The Suffolk Journal

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A new medical drama: ‘New Amsterdam’ debuts

By Twitter user @anjavanderwal6

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Fans of “Grey’s Anatomy” and “Private Practice” alike can take joy in the debut of medical drama “New Amsterdam,” which aired on NBC Tuesday evening.

On Saturday, Tyler Labine, along with other actors from the show, held a panel discussion and a private screening at the Paramount Theater in Boston. Labine, who plays Dr. Iggy Frome, said the series is “rebelling against what audiences” have come to expect from shows centered around hospitals.

“NBC took a swing with the show,” Labine said. “It still has to follow certain guidelines, but they are really taking a bold swing to touch on something more important than the “sexiness” of the actors playing the roles.

The series follows medical director Dr. Max Goodwin (Ryan Eggold) as he joins the staff at New Amsterdam, one of the oldest hospitals in America. While performing their daily jobs, the show will also portray social issues such as discrimination, politics and the economy. Featured will be patients from prisons and broken homes while following a true story.

Labine, Anupam Kher (Dr. Vijay Kapoor), and Jocko Sims (Dr. Floyd Reynolds) discussed the show with Dr. Eric Manheimer, whose book “Twelve Patients: Life and Death at Bellevue Hospital,” provided inspiration for the show.

Manheimer noticed that when a patient enters a medical facility, they explain why they are there and physicians will immediately recommend to run a series of tests before even listening to the patients story. He advises that if doctors were to assimilate what a patient is saying in relation to their injury, there could be a more efficient way to diagnose them.

What we can anticipate in this series are displays of the untold truths of mental and physical health, along with the everyday hardships living in America brings when it comes to the medical system.”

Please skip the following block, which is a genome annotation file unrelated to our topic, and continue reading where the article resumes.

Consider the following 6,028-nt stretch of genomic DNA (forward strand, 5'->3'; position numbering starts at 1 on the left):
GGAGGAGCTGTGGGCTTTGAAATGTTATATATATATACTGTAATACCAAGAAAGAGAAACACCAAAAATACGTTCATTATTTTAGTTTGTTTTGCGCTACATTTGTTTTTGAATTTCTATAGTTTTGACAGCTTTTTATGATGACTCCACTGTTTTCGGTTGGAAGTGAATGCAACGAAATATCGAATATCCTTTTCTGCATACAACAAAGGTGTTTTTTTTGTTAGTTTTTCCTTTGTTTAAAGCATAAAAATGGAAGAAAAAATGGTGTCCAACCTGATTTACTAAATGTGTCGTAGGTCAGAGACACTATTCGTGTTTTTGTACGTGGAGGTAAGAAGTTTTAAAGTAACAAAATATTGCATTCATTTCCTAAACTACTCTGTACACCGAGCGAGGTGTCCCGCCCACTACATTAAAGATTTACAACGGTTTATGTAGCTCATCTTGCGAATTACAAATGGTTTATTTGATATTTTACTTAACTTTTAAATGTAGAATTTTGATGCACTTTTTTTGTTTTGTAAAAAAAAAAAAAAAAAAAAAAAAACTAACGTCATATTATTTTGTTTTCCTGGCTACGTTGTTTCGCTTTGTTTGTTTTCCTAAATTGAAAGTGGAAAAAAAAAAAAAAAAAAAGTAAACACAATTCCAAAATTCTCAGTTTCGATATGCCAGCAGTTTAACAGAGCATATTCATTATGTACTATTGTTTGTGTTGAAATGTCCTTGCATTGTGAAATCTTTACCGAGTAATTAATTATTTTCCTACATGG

As Manheimer explained the connection to his book, he finds “the vast majority of the material you’re going to see throughout the series is true to life.” Audiences will get to see what it is actually like to work in such a high stakes environment.

In the Q and A session, Manheimer stated, “business of medicine is viewed as a business, [when it should be] about the patient.”

What we can anticipate in this series are displays of the untold truths of mental and physical health, along with the everyday hardships living in America brings when it comes to the medical system. On the forefront, there will be surgeries and diagnoses, but in the background comes fractured relationships, heartbreak, torment and overall pain extracted from characters retelling the invigorating stories of real people.

While performing their daily jobs, the show will also portray social issues such as discrimination, politics and the economy. Featured will be patients from prisons and broken homes while following a true story.”

In contrast to the tragedies the show will exhibit, Kher finds that “New Amsterdam” brings “compassion and warmth” to the audience. While watching it for the first time along with the audience, he especially noticed the compassion and relatability the show presents in correlation with the cold reality of a medical environment.

What viewers can continue to look forward to in New Amsterdam is the unraveling of its mini city as it features a courthouse, prison and a school inside for endless narratives. The intent of this show is to spread its philosophy, which is something that can be applied to current day practitioners or anyone who wants to understand the lifestyle of those working in the medical field.

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A new medical drama: ‘New Amsterdam’ debuts